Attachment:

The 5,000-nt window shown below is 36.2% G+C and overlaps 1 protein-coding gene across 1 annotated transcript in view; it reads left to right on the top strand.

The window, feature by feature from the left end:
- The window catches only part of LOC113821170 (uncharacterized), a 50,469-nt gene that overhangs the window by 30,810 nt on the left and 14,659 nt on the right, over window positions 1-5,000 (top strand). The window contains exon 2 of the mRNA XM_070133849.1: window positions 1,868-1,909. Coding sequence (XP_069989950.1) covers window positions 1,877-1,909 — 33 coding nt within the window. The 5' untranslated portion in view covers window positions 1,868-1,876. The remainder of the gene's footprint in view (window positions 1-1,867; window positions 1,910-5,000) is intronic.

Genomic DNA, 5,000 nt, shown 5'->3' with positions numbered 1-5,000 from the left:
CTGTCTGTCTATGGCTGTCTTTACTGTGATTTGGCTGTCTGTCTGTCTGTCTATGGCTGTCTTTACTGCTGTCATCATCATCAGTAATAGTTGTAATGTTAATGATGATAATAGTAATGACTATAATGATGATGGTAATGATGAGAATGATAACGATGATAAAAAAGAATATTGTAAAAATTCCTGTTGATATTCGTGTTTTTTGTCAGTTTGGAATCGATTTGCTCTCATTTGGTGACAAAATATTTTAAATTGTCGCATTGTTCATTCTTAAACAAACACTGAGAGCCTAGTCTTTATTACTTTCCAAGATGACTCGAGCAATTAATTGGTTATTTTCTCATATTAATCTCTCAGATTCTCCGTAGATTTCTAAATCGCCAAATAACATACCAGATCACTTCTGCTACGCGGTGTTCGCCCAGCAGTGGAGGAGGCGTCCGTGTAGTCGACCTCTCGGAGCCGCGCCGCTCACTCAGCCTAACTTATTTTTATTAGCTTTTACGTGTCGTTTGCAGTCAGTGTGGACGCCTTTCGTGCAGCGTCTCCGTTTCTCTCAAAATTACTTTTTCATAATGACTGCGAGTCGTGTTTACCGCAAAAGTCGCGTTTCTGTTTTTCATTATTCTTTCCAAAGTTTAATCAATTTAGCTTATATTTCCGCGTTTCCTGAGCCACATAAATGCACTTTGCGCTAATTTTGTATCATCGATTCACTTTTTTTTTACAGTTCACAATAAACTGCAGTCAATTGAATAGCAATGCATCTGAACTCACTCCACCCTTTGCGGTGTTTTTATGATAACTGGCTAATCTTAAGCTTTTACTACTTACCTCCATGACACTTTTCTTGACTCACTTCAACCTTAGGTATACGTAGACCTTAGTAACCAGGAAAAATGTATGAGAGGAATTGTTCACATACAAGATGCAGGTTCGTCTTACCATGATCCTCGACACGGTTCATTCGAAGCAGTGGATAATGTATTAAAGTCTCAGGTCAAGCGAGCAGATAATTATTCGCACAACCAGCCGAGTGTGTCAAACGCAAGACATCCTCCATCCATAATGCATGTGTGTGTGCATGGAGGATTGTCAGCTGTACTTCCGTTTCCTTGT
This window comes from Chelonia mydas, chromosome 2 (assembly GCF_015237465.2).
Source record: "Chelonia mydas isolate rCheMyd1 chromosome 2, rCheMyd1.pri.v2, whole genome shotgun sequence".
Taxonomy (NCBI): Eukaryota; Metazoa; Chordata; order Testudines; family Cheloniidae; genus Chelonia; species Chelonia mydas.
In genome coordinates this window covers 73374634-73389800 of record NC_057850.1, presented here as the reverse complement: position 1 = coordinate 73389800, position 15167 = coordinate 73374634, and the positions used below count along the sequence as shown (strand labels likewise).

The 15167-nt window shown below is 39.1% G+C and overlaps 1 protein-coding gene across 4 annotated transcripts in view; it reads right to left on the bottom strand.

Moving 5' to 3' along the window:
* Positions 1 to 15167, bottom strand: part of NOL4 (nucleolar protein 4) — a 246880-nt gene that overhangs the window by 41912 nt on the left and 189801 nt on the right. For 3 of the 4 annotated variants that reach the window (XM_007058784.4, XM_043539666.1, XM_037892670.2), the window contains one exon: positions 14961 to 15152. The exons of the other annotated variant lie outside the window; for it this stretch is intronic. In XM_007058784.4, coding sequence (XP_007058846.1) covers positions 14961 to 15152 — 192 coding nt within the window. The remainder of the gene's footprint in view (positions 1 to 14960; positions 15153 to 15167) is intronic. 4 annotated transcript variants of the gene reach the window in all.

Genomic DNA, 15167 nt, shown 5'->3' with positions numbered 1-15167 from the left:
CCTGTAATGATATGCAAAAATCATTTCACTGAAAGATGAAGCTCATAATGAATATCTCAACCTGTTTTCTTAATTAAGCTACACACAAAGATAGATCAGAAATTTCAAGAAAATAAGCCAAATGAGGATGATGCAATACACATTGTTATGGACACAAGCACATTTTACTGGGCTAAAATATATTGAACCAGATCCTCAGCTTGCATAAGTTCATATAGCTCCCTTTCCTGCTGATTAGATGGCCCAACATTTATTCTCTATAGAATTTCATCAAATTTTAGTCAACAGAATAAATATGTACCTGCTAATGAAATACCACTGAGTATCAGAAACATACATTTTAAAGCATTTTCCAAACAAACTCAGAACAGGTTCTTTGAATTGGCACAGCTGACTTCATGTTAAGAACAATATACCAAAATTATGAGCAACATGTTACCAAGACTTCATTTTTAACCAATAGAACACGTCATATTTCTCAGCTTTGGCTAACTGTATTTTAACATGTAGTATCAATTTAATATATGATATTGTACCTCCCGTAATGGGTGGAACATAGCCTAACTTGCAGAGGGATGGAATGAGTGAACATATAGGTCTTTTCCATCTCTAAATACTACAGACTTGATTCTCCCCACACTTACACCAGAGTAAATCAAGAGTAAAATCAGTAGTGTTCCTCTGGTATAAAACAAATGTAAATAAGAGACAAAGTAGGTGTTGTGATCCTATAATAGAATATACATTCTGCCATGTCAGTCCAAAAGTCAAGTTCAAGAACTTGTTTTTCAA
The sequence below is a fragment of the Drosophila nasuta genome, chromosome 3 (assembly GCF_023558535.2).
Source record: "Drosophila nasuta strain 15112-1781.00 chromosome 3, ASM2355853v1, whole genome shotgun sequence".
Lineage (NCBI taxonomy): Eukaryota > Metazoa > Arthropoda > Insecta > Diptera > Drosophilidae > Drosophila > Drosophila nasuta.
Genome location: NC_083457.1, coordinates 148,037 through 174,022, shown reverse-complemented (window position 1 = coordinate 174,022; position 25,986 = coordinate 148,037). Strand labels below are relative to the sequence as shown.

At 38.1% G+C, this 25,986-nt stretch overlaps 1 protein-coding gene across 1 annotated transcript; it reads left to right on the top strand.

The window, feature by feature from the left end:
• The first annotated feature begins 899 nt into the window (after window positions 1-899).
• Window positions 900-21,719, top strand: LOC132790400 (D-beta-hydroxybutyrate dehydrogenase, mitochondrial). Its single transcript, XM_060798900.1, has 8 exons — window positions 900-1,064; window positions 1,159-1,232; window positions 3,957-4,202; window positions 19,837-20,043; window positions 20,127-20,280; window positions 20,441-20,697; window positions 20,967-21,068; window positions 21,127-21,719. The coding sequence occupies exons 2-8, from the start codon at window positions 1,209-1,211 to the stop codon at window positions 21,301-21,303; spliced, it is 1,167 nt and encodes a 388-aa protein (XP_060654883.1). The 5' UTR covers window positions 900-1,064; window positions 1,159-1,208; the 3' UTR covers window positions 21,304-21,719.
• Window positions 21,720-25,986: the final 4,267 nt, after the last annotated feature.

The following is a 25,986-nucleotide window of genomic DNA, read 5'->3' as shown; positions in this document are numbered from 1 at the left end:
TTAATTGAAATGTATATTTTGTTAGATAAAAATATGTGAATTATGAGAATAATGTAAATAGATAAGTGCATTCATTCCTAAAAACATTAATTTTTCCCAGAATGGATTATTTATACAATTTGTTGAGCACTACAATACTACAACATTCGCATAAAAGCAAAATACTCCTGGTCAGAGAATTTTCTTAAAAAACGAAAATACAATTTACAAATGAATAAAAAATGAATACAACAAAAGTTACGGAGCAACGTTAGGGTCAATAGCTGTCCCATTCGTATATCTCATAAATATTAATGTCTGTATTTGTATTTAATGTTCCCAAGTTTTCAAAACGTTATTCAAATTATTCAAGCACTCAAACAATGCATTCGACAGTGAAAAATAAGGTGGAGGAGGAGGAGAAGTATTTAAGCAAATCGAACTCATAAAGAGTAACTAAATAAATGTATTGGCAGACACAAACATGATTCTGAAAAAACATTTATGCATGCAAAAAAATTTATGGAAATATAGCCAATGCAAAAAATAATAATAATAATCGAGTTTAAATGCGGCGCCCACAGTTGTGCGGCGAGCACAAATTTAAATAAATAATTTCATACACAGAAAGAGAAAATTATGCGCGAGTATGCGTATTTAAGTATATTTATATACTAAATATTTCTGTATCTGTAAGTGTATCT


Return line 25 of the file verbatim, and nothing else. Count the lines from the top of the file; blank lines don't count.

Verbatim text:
TTAATTGAAATGTATATTTTGTTAGATAAAAATATGTGAATTATGAGAATAATGTAAATAGATAAGTGCATTCATTCCTAAAAACATTAATTTTTCCCAGAATGGATTATTTATACAATTTGTTGAGCACTACAATACTACAACATTCGCATAAAAGCAAAATACTCCTGGTCAGAGAATTTTCTTAAAAAACGAAAATACAATTTACAAATGAATAAAAAATGAATACAACAAAAGTTACGGAGCAACGTTAGGGTCAATAGCTGTCCCATTCGTATATCTCATAAATATTAATGTCTGTATTTGTATTTAATGTTCCCAAGTTTTCAAAACGTTATTCAAATTATTCAAGCACTCAAACAATGCATTCGACAGTGAAAAATAAGGTGGAGGAGGAGGAGAAGTATTTAAGCAAATCGAACTCATAAAGAGTAACTAAATAAATGTATTGGCAGACACAAACATGATTCTGAAAAAACATTTATGCATGCAAAAAAATTTATGGAAATATAGCCAATGCAAAAAATAATAATAATAATCGAGTTTAAATGCGGCGCCCACAGTTGTGCGGCGAGCACAAATTTAAATAAATAATTTCATACACAGAAAGAGAAAATTATGCGCGAGTATGCGTATTTAAGTATATTTATATACTAAATATTTCTGTATCTGTAAGTGTATCT